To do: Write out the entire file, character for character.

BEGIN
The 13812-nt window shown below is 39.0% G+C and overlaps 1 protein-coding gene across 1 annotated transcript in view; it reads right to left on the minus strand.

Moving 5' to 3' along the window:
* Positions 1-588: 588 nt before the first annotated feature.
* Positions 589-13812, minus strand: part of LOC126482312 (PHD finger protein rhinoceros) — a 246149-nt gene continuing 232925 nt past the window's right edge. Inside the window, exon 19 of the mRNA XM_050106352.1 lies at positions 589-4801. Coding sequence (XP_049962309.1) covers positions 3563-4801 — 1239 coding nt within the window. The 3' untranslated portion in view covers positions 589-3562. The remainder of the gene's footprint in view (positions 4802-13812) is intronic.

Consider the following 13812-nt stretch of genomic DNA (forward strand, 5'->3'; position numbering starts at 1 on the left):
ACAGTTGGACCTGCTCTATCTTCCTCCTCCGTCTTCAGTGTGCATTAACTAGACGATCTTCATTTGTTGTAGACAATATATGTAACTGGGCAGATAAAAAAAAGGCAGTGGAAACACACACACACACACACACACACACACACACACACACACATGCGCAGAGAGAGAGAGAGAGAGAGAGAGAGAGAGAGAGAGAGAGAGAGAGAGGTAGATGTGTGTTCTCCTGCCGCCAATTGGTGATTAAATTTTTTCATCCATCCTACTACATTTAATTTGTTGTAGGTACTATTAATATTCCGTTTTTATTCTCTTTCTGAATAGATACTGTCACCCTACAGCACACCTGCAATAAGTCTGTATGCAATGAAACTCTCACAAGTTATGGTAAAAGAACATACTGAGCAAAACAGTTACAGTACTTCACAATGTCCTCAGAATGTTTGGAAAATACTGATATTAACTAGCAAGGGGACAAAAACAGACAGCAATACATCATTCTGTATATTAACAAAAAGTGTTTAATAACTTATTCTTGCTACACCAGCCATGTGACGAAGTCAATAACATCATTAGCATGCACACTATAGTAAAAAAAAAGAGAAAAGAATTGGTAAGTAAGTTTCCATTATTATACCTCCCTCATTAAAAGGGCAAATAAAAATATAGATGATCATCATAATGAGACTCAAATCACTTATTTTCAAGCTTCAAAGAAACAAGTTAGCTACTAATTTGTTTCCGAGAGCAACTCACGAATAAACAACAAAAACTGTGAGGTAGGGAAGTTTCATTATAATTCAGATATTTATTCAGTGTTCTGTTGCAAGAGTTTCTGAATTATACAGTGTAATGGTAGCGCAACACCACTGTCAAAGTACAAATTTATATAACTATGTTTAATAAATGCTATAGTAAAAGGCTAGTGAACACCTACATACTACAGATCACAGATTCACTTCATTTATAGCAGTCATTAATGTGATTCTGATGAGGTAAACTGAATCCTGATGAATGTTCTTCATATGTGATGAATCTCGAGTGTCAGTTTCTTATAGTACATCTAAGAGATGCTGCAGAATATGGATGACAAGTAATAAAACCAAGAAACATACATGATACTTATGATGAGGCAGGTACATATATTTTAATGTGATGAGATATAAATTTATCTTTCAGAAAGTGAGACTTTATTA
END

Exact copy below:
The 13812-nt window shown below is 39.0% G+C and overlaps 1 protein-coding gene across 1 annotated transcript in view; it reads right to left on the minus strand.

Moving 5' to 3' along the window:
* Positions 1-588: 588 nt before the first annotated feature.
* Positions 589-13812, minus strand: part of LOC126482312 (PHD finger protein rhinoceros) — a 246149-nt gene continuing 232925 nt past the window's right edge. Inside the window, exon 19 of the mRNA XM_050106352.1 lies at positions 589-4801. Coding sequence (XP_049962309.1) covers positions 3563-4801 — 1239 coding nt within the window. The 3' untranslated portion in view covers positions 589-3562. The remainder of the gene's footprint in view (positions 4802-13812) is intronic.

Consider the following 13812-nt stretch of genomic DNA (forward strand, 5'->3'; position numbering starts at 1 on the left):
ACAGTTGGACCTGCTCTATCTTCCTCCTCCGTCTTCAGTGTGCATTAACTAGACGATCTTCATTTGTTGTAGACAATATATGTAACTGGGCAGATAAAAAAAAGGCAGTGGAAACACACACACACACACACACACACACACACACACACACACATGCGCAGAGAGAGAGAGAGAGAGAGAGAGAGAGAGAGAGAGAGAGAGAGAGAGGTAGATGTGTGTTCTCCTGCCGCCAATTGGTGATTAAATTTTTTCATCCATCCTACTACATTTAATTTGTTGTAGGTACTATTAATATTCCGTTTTTATTCTCTTTCTGAATAGATACTGTCACCCTACAGCACACCTGCAATAAGTCTGTATGCAATGAAACTCTCACAAGTTATGGTAAAAGAACATACTGAGCAAAACAGTTACAGTACTTCACAATGTCCTCAGAATGTTTGGAAAATACTGATATTAACTAGCAAGGGGACAAAAACAGACAGCAATACATCATTCTGTATATTAACAAAAAGTGTTTAATAACTTATTCTTGCTACACCAGCCATGTGACGAAGTCAATAACATCATTAGCATGCACACTATAGTAAAAAAAAAGAGAAAAGAATTGGTAAGTAAGTTTCCATTATTATACCTCCCTCATTAAAAGGGCAAATAAAAATATAGATGATCATCATAATGAGACTCAAATCACTTATTTTCAAGCTTCAAAGAAACAAGTTAGCTACTAATTTGTTTCCGAGAGCAACTCACGAATAAACAACAAAAACTGTGAGGTAGGGAAGTTTCATTATAATTCAGATATTTATTCAGTGTTCTGTTGCAAGAGTTTCTGAATTATACAGTGTAATGGTAGCGCAACACCACTGTCAAAGTACAAATTTATATAACTATGTTTAATAAATGCTATAGTAAAAGGCTAGTGAACACCTACATACTACAGATCACAGATTCACTTCATTTATAGCAGTCATTAATGTGATTCTGATGAGGTAAACTGAATCCTGATGAATGTTCTTCATATGTGATGAATCTCGAGTGTCAGTTTCTTATAGTACATCTAAGAGATGCTGCAGAATATGGATGACAAGTAATAAAACCAAGAAACATACATGATACTTATGATGAGGCAGGTACATATATTTTAATGTGATGAGATATAAATTTATCTTTCAGAAAGTGAGACTTTATTA